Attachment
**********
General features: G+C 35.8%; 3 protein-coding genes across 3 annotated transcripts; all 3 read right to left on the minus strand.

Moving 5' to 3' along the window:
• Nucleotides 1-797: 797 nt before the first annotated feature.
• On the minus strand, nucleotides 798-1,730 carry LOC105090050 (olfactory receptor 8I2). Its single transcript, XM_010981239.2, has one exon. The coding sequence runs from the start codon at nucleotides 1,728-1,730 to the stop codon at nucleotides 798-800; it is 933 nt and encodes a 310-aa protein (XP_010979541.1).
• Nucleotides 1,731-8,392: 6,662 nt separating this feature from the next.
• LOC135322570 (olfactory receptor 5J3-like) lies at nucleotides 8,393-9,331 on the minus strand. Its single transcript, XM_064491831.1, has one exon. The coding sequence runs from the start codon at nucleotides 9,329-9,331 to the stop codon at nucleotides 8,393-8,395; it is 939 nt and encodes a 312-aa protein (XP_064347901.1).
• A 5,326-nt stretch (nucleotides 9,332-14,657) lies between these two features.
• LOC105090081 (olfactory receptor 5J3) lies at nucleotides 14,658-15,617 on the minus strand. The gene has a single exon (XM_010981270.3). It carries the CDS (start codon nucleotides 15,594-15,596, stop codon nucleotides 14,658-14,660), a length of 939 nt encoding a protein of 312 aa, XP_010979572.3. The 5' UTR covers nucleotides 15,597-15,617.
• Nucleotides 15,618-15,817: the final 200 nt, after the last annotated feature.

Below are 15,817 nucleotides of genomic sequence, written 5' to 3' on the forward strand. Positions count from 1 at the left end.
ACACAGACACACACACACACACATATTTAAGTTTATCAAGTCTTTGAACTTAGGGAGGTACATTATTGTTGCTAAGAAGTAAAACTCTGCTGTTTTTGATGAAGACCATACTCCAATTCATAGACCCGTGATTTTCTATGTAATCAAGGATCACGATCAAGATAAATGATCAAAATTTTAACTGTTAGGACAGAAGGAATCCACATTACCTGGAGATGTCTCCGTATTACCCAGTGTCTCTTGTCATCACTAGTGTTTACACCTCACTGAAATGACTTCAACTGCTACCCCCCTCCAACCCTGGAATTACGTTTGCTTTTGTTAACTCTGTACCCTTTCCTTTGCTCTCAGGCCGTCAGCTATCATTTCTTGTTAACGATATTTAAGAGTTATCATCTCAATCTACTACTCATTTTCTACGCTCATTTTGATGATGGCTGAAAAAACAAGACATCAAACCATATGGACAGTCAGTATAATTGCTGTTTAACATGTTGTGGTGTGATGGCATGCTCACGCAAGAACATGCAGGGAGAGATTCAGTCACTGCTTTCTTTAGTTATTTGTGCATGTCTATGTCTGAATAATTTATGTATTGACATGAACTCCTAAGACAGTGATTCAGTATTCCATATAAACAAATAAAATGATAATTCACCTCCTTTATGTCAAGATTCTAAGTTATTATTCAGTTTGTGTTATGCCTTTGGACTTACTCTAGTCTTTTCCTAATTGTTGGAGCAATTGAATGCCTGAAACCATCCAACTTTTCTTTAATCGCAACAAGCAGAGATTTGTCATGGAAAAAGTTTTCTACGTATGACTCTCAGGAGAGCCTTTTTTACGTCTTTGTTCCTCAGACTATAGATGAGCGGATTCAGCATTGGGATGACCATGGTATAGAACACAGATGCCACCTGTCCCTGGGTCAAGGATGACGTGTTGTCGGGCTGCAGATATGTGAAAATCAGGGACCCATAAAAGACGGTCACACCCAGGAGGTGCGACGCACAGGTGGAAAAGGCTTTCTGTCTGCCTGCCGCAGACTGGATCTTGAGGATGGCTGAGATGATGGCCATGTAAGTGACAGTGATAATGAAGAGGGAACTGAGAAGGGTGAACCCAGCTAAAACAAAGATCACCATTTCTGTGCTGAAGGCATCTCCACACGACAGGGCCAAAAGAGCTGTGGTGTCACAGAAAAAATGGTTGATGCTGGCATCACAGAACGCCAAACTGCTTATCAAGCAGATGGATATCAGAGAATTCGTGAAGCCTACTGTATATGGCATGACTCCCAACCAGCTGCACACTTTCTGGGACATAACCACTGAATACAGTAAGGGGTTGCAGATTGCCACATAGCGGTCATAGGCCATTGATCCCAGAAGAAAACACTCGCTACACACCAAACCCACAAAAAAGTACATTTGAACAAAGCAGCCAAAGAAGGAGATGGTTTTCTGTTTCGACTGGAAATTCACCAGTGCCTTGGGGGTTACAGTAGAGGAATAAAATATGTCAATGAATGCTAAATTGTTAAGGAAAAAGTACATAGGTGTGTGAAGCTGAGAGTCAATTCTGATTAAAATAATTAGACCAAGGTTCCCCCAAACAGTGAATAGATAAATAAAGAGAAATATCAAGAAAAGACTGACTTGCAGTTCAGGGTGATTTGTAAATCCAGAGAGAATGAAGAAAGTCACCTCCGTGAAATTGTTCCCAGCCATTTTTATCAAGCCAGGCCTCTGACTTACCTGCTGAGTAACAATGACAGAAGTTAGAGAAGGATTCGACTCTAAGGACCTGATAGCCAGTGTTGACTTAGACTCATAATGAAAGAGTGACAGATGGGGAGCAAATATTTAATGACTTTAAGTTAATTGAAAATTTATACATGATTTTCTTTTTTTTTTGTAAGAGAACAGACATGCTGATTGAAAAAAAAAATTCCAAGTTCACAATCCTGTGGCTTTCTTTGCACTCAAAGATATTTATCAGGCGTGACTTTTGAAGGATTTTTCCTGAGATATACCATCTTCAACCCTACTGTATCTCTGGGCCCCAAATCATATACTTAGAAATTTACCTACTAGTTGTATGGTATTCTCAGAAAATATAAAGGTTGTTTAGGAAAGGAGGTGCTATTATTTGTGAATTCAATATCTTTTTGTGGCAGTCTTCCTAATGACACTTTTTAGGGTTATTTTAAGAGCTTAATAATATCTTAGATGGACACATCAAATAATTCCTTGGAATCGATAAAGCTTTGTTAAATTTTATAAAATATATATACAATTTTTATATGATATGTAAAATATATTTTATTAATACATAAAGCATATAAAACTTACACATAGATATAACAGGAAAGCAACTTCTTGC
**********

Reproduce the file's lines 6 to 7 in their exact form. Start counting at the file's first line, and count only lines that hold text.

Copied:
• LOC135322570 (olfactory receptor 5J3-like) lies at nucleotides 8,393-9,331 on the minus strand. Its single transcript, XM_064491831.1, has one exon. The coding sequence runs from the start codon at nucleotides 9,329-9,331 to the stop codon at nucleotides 8,393-8,395; it is 939 nt and encodes a 312-aa protein (XP_064347901.1).
• A 5,326-nt stretch (nucleotides 9,332-14,657) lies between these two features.